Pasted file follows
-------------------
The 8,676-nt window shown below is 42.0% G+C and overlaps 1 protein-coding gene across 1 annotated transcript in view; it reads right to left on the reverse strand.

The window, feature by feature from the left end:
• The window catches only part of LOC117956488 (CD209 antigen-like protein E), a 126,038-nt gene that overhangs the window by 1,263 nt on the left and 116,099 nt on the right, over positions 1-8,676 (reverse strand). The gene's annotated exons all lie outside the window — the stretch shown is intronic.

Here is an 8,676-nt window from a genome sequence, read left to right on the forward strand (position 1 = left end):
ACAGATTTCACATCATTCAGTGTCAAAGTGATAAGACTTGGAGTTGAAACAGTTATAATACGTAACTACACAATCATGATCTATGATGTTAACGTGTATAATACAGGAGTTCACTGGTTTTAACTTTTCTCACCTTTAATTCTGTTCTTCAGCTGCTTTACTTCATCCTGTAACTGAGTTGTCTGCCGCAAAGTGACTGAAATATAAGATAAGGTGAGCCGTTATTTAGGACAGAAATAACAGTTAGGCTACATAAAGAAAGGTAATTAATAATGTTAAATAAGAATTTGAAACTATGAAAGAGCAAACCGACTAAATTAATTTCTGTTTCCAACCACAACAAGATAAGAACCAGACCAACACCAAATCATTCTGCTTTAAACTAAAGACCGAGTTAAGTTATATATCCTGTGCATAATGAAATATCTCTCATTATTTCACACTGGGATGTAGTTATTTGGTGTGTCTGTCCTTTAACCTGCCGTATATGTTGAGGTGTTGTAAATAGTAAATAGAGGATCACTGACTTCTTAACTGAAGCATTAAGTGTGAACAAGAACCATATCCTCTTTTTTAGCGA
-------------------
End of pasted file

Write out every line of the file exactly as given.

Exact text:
The 8,676-nt window shown below is 42.0% G+C and overlaps 1 protein-coding gene across 1 annotated transcript in view; it reads right to left on the reverse strand.

The window, feature by feature from the left end:
• The window catches only part of LOC117956488 (CD209 antigen-like protein E), a 126,038-nt gene that overhangs the window by 1,263 nt on the left and 116,099 nt on the right, over positions 1-8,676 (reverse strand). The gene's annotated exons all lie outside the window — the stretch shown is intronic.

Here is an 8,676-nt window from a genome sequence, read left to right on the forward strand (position 1 = left end):
ACAGATTTCACATCATTCAGTGTCAAAGTGATAAGACTTGGAGTTGAAACAGTTATAATACGTAACTACACAATCATGATCTATGATGTTAACGTGTATAATACAGGAGTTCACTGGTTTTAACTTTTCTCACCTTTAATTCTGTTCTTCAGCTGCTTTACTTCATCCTGTAACTGAGTTGTCTGCCGCAAAGTGACTGAAATATAAGATAAGGTGAGCCGTTATTTAGGACAGAAATAACAGTTAGGCTACATAAAGAAAGGTAATTAATAATGTTAAATAAGAATTTGAAACTATGAAAGAGCAAACCGACTAAATTAATTTCTGTTTCCAACCACAACAAGATAAGAACCAGACCAACACCAAATCATTCTGCTTTAAACTAAAGACCGAGTTAAGTTATATATCCTGTGCATAATGAAATATCTCTCATTATTTCACACTGGGATGTAGTTATTTGGTGTGTCTGTCCTTTAACCTGCCGTATATGTTGAGGTGTTGTAAATAGTAAATAGAGGATCACTGACTTCTTAACTGAAGCATTAAGTGTGAACAAGAACCATATCCTCTTTTTTAGCGA